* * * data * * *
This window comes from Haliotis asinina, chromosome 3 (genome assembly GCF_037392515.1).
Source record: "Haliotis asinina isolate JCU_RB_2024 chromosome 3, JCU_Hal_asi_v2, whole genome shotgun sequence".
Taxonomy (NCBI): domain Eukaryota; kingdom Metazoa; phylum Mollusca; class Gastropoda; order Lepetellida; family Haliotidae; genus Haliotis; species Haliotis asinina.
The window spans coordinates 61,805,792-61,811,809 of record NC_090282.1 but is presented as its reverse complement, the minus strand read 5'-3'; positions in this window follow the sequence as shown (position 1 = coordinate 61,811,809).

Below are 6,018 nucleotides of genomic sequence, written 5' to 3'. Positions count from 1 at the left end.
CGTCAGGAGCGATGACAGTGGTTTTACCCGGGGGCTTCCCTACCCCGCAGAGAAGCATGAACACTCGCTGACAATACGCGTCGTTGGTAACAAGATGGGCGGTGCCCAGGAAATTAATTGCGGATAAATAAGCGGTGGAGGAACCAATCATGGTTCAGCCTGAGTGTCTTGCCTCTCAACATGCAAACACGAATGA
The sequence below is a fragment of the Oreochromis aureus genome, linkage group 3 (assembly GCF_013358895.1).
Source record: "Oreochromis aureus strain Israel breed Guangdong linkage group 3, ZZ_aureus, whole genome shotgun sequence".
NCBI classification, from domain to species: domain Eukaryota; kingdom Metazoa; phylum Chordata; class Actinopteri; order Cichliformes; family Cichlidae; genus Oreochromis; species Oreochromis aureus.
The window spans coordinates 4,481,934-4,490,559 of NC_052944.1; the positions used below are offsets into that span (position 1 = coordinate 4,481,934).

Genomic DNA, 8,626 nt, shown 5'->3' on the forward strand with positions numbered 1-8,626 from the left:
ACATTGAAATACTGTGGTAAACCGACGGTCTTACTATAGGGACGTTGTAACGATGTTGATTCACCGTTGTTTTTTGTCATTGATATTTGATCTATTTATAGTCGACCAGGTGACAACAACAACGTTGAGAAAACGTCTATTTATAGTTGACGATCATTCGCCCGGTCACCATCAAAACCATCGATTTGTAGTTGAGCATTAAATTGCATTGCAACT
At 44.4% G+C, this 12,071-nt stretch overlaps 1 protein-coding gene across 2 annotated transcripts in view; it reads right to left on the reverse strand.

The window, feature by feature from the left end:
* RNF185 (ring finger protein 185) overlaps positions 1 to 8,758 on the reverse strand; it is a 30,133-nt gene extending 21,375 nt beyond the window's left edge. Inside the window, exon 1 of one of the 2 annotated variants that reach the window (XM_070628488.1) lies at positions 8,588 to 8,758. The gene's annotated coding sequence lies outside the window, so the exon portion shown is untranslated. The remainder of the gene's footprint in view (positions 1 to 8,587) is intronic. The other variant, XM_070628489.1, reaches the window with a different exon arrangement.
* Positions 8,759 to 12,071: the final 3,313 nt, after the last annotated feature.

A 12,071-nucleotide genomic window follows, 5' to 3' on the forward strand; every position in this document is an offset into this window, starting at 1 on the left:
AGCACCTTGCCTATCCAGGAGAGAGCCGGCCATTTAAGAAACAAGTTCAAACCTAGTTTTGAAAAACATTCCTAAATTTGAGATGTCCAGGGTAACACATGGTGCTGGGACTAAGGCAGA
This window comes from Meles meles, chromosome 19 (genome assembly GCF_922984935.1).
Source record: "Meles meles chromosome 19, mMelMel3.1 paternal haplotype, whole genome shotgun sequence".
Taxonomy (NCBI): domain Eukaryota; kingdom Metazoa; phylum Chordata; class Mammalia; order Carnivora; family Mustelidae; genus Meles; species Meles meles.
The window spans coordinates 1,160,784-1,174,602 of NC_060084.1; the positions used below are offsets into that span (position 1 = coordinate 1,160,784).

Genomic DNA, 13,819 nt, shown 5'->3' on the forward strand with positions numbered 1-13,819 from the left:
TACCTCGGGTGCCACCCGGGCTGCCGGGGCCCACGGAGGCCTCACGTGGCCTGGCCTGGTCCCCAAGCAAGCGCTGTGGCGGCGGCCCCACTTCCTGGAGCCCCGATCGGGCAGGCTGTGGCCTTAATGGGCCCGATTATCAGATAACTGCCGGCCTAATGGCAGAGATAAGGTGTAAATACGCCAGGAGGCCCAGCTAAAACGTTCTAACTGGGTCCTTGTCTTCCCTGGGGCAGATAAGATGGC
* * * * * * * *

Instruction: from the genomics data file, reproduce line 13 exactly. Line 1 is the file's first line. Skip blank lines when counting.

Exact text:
At 44.4% G+C, this 12,071-nt stretch overlaps 1 protein-coding gene across 2 annotated transcripts in view; it reads right to left on the reverse strand.